Our project to calculate the 2020 presidential results for all 435 congressional districts nationwide hits Iowa, where Republicans had a strong year. You can find our complete data set here, which we’re updating continuously as the precinct-level election returns we need for our calculations become available.
Despite preelection polls showing a close race, Donald Trump won Iowa 53-45 over Joe Biden, which was only a small improvement for Democrats from Trump’s 52-42 victory in 2016 in what was once an extremely competitive state. Trump also once again carried all four of the Hawkeye State’s congressional districts (you can find a larger version of our map here), though there was one notable shift.
Trump captured the 3rd District in the Des Moines area only 49.1-49.0, which was decidedly weaker than his 49-45 showing in 2016. That move to the left may also have made all the difference for freshman Democratic Rep. Cindy Axne, who beat former Republican Rep. David Young 49-48 in a rematch of their 2018 battle.
Unfortunately for Team Blue, though, the 1st and 2nd Districts in eastern Iowa voted about the same in this year’s presidential race as they did in 2016. Indeed, both seats supported Trump 51-47 four years after they each backed him by an identical 49-45 spread. Republican state Rep. Ashley Hinson unseated freshman Democratic Rep. Abby Finkenauer 51-49 in the 1st District, while as of this writing, Republican Mariannette Miller-Meeks holds a six-vote lead over Democrat Rita Hart in the Democratic-held 2nd District to the south.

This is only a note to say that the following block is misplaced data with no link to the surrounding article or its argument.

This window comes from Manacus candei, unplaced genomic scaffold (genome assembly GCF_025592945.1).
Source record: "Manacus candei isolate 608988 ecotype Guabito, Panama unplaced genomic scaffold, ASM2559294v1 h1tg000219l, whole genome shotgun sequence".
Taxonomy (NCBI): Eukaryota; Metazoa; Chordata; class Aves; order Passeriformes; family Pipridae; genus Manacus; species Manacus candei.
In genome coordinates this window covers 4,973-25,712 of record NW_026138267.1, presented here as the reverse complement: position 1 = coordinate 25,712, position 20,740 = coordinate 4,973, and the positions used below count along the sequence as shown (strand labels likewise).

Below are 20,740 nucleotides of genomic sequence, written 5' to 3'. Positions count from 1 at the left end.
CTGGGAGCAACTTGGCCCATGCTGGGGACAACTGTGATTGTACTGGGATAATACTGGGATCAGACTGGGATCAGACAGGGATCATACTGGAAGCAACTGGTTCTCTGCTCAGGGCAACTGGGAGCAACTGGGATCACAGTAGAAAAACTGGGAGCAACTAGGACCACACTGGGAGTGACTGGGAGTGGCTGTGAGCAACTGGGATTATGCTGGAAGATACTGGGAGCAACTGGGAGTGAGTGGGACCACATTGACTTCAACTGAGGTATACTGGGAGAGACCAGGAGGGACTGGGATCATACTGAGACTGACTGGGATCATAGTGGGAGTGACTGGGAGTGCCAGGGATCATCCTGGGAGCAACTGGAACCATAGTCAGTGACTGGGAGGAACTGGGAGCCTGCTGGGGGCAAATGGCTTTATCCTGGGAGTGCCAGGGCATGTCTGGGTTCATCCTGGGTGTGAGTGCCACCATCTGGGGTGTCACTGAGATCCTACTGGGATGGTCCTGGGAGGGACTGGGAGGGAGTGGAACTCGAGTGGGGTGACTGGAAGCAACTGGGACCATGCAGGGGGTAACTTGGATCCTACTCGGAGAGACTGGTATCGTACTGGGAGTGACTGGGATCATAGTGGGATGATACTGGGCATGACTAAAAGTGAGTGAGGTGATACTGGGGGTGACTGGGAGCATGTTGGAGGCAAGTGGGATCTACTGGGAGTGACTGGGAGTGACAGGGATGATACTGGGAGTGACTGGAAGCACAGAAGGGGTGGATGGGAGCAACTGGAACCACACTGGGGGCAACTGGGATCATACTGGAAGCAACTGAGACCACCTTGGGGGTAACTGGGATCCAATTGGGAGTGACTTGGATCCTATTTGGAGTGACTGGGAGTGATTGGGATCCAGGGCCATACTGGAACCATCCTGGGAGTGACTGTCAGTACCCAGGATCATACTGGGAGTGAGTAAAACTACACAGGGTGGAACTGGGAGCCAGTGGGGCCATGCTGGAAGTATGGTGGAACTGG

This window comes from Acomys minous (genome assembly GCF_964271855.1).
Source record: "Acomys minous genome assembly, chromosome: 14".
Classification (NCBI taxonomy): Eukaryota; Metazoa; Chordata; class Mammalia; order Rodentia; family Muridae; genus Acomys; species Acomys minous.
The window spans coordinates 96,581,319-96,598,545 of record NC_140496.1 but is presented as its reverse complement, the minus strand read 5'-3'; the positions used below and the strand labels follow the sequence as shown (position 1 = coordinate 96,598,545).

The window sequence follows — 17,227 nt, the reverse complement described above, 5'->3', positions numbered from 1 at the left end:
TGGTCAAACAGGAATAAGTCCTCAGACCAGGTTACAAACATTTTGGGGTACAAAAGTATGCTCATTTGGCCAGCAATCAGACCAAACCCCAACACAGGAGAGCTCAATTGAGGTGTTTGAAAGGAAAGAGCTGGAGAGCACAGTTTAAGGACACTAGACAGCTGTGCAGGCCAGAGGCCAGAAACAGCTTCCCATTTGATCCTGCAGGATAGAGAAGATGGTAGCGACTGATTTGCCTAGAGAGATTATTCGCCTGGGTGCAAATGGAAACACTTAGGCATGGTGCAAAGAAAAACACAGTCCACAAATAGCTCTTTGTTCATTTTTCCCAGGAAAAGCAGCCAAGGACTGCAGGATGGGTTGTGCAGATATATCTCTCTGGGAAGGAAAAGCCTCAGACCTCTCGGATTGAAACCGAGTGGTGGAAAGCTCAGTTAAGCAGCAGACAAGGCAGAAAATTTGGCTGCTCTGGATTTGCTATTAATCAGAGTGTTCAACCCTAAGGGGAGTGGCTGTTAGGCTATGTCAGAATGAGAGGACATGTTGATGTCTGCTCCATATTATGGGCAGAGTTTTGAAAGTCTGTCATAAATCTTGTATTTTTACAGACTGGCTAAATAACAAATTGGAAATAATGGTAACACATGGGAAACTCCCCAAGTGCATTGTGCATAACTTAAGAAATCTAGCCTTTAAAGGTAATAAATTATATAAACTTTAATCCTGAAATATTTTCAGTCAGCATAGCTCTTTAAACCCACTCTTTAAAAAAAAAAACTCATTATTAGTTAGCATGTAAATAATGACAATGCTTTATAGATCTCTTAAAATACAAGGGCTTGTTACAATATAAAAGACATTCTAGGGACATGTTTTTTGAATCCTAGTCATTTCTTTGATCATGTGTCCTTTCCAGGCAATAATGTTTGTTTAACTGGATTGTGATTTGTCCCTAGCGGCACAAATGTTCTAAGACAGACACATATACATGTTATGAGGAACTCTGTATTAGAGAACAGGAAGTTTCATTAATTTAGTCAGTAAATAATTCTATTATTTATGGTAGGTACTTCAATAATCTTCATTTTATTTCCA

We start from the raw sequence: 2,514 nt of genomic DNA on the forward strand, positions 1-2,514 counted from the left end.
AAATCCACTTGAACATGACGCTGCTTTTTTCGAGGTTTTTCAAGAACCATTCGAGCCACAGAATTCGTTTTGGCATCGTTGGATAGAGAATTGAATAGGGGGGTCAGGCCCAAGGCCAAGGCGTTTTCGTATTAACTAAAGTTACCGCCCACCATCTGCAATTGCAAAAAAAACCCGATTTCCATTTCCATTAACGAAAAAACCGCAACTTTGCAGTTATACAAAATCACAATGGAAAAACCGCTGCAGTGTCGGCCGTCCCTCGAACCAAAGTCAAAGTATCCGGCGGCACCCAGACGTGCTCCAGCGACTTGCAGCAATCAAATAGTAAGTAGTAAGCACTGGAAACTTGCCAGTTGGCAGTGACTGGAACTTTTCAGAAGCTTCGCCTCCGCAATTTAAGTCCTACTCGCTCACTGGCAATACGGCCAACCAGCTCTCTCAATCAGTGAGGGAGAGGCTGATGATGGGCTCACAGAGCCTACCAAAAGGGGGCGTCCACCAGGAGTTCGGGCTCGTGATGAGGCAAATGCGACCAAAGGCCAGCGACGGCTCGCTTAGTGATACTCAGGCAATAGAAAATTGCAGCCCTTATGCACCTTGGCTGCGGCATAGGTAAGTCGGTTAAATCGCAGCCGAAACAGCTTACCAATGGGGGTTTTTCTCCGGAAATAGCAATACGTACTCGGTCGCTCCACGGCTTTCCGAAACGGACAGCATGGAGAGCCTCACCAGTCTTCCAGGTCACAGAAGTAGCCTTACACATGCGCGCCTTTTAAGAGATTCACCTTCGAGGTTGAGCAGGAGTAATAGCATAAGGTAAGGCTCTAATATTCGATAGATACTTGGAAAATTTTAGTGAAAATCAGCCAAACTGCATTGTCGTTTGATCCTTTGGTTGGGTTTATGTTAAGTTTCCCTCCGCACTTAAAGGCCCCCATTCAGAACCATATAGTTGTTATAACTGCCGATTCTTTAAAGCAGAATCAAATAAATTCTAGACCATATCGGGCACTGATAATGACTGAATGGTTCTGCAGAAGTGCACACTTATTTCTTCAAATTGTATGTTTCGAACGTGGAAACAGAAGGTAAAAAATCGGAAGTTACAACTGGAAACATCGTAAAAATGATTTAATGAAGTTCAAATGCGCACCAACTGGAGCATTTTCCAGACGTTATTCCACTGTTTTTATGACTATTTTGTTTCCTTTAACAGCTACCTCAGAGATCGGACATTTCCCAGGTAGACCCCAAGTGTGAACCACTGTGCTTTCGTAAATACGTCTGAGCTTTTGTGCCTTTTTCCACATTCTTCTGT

Trump also romped to a 63-36 victory in the 4th District in the western part of the state, which was similar to his 61-34 performance in 2016. This district hosted an unexpectedly close race in 2018 when white nationalist Rep. Steve King held off Democrat J.D. Scholten only 50-47. However, state Sen. Randy Feenstra unseated King in this year’s Republican primary, and Feenstra went on to defeat Scholten 62-38 in November.
Republicans also maintained control of Iowa’s state government, and if they decide to ignore decades of precedent, they’ll be able to draw themselves an even more favorable congressional map. Under state law, a nonpartisan agency proposes maps to the state legislature, but while lawmakers have always adopted them, the GOP now can simply reject the agency’s proposals and implement their own gerrymanders, or even repeal the statute that created the agency in the first place.